A new clinical practice guideline from the American Academy of Sleep Medicine (AASM) supports the use of behavioral and psychological treatments for chronic insomnia disorder in adults, with a combination of cognitive therapy strategies and education about sleep regulation.

The guideline was developed by an expert task force and approved by the AASM board of directors. The strongest recommendation encourages the use of cognitive behavioral therapy for insomnia, combining 1 or more cognitive therapy strategies with education about sleep regulation and behavioral strategies such as stimulus control instructions and sleep restriction therapy. Treatment typically involves between 4 and 8 sessions.

“There have been significant advancements in behavioral and psychological treamtents for chronic insomnia, which affects millions of American adults,” said AASM President Kannan Ramar, MBBS, MD, in a prepared statement. “The AASM guideline will help optimize patient-centered care by providing actionable recommendations for clinicians and patients.”

An earlier clinical practice guideline for the treatment of chronic insomnia said pharmacologic approaches should be considered primarily in patients who are unable to participate in cognitive behavioral therapy, those who still have symptoms after this therapy, or those who require a temporary adjunct to cognitive behavioral therapy.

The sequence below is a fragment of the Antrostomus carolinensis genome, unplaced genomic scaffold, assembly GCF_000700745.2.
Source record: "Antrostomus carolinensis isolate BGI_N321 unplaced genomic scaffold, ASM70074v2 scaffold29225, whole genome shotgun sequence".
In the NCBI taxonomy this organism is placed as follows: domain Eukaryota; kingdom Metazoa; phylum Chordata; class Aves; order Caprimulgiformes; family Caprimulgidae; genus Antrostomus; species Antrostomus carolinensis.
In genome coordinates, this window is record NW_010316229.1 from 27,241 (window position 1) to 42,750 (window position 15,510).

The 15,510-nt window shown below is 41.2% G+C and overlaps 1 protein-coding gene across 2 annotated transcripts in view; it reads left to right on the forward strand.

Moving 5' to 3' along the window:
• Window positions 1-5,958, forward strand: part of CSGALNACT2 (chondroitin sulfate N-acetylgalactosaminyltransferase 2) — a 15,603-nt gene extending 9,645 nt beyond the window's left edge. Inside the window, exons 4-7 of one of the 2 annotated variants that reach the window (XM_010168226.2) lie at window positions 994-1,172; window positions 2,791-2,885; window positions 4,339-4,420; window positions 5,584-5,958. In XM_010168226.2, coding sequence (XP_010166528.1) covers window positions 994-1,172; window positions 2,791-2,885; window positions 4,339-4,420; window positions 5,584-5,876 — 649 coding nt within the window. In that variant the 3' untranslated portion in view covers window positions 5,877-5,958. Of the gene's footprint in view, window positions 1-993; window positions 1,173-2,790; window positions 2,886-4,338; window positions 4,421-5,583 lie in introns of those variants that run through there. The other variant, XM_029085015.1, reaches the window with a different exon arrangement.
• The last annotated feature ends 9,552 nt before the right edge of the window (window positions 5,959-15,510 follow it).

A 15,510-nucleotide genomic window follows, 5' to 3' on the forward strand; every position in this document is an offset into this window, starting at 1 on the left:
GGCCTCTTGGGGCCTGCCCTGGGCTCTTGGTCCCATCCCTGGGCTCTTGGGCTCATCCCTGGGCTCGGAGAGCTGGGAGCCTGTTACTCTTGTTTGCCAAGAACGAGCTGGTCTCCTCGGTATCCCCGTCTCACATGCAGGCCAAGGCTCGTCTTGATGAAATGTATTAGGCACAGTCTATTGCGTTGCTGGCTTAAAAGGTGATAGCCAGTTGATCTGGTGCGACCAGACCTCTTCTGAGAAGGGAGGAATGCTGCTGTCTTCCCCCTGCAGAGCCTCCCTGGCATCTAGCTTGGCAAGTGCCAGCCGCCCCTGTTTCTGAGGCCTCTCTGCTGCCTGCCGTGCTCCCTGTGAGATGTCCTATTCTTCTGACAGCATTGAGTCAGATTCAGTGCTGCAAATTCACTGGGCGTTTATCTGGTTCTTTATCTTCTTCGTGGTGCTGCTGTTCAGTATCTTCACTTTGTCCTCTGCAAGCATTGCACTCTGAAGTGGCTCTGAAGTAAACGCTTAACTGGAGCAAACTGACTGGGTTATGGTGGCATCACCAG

Insomnia involves difficulty falling asleep or staying asleep, or regularly waking up earlier than desires despite allowing enough time for sleep. Daytime symptoms can include fatigue or sleepiness, feeling dissatisfied with sleep, trouble concentrating, feeling depressed, anxious, or irritable, and having low motivation or energy. Chronic insomnia disorder, which affects about 10% of the adult population, is distinguished by a sleep disturbance with associated daytime symptoms occurring at least 3 times per week for at least 3 months.

The guideline includes several conditional recommendations which depend on the clinician’s judgment. They suggest the use of multi-component brief therapies and 3 single-component therapies: stimulus control, sleep restriction therapy, and relaxation therapy. The guideline also suggests that sleep hygiene should not be used as a single-component treatment for chronic insomnia disorder.

“Although sleep hygiene practices are often suggested and well-understood by patients, sleep hygiene recommendations do not constitute an effective stand-alone therapy,” said lead author Jack Edinger, PhD, in a statement.

REFERENCE
New guideline supports behavioral, psychological treatments for insomnia [news release]. American Academy of Sleep Medicine; December 16, 2020. Accessed December 18, 2020. https://aasm.org/new-guideline-supports-behavioral-psychological-treatments-for-insomnia/